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Coronavirus Update

September 21, 2020 Read Time - 5 minutes

About Author

Leah likes writing about health and science subjects. Through her writing she hopes to help people of all backgrounds have equal access to information and quality healthcare.

Coronavirus Update

After much warning this was coming the World Health Organization declared COVID-19 a pandemic on Wednesday, March 11th, 2020. This declaration comes as the virus continues to spread globally infecting communities at a rapid rate.


Read: W.H.O. Declares Coronavirus a Pandemic


The CDC says a pandemic is declared when viruses “are able to infect people easily and spread from person to person in an efficient and sustained way.” The last pandemic we saw was H1N1 (swine flu) in 2009.

This sounds scary, and it is, but keep in mind that “pandemic” does not refer to the severity of the disease, rather how widespread it is.


Approximately 7 million cases have been confirmed in the U.S. as of September 21, 2020. There have been approximately 204,167 US deaths. Health departments and communities should be prepared for these numbers to rise.


The United States continues to see problems related to the virus, such as drug manufacturing shortages and the unpredictable stock market.

Let’s talk more about what the coronavirus is, how to stay safe, and what to expect as the virus continues to spread around the world.

What Is Coronavirus (COVID-19)?

Coronaviruses are a large group of viruses that can cause illness in both animals and humans. Existing coronaviruses cause everything from the common cold to Severe Acute Respiratory Syndrome (SARS).

This new strain of coronavirus has been labeled COVID-19 and was first discovered in Wuhan, China, in 2019.

What Are the Symptoms of COVID-19?

Fever, dry cough, and tiredness are the most common symptoms of COVID-19. Other symptoms may include:

  • Runny nose
  • Nasal congestion
  • Aches and pains
  • Sore throat
  • Diarrhea
  • Difficulty breathing

The CDC has listed new symptoms of COVID-19 that may appear 2-14 days after exposure to the virus. They include:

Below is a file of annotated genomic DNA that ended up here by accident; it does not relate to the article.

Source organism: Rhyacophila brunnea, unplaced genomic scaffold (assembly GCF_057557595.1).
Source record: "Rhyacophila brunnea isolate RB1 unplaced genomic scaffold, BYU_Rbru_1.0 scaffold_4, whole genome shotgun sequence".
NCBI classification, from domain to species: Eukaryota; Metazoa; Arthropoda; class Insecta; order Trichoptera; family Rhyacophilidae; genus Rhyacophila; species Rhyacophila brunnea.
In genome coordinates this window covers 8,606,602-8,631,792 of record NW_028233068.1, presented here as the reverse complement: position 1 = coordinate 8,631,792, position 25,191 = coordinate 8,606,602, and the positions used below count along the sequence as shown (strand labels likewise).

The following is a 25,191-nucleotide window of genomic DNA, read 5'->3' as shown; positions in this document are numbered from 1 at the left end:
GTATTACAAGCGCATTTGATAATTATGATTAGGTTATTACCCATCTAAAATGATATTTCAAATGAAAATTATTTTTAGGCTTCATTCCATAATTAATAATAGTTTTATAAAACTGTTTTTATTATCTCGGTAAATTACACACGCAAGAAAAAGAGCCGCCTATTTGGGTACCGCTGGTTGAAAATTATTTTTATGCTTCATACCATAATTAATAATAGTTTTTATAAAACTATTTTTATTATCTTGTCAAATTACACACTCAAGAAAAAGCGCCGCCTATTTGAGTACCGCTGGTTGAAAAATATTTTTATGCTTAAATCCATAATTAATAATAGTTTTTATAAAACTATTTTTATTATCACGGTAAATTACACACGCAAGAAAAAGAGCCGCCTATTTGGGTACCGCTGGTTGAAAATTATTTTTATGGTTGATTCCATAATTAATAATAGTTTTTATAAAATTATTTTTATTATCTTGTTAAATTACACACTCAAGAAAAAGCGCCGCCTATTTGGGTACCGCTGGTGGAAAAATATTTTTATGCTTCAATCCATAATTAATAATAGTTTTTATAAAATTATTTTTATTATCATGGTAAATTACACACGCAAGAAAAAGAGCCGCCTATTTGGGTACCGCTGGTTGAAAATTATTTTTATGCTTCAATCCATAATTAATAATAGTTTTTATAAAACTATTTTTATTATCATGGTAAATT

• Chills
  • Repeated shaking with chills
  • Muscle pain
  • Headache
  • Sore throat
  • New loss of smell or taste
  • Sore throat
  • Congestion or runny nose
  • Nausea or vomiting
  • Diarrhea

These symptoms are mild for most people, and some people can be infected without showing any signs.


Around 80% of people with COVID-19 don’t need any special treatment to recover. About 1 in 6 people, especially those who are older and have underlying health problems, become seriously ill and have trouble breathing. The global death rate is around 3.4%.


If you’re experiencing a fever, cough, and trouble breathing, you should call your doctor and ask where to seek medical attention. Do not just show up at the doctors office, call ahead.

Your local area may have one or more specific locations where they are treating COVID-19 patients to avoid risking the health of every healthcare practitioner in town.

How Can I Avoid Getting Coronavirus (COVID-19)?

Here are some tips from the World Health Organization (WHO) on how to avoid getting the coronavirus (COVID-19).

  • Wash your hands frequently with soap and water or an alcohol-based hand rub to kill any viruses on your hands.
  • Maintain social distancing. Try to stand at least 3 feet away from anybody who is coughing or sneezing to avoid breathing in droplets from their nose or mouth that may contain the virus.
  • Avoid touching your mouth, eyes, and nose. If you have any virus on your hands, it can enter your body through your mucous membranes.  
  • Practice good respiratory hygiene. Cover your mouth and nose with a bent elbow or tissue when you sneeze or cough. Immediately dispose of used tissues.
  • Seek medical care early if you have a fever, cough, and trouble breathing. Call your doctor to ask where you should seek treatment. Your city may be trying to treat all COVID-19 patients in select locations to prevent spreading the disease further.
  • Stay informed. The situation with COVID-19 is continually changing as we learn more about the virus and as it spreads around the world.

How Many People Are Infected?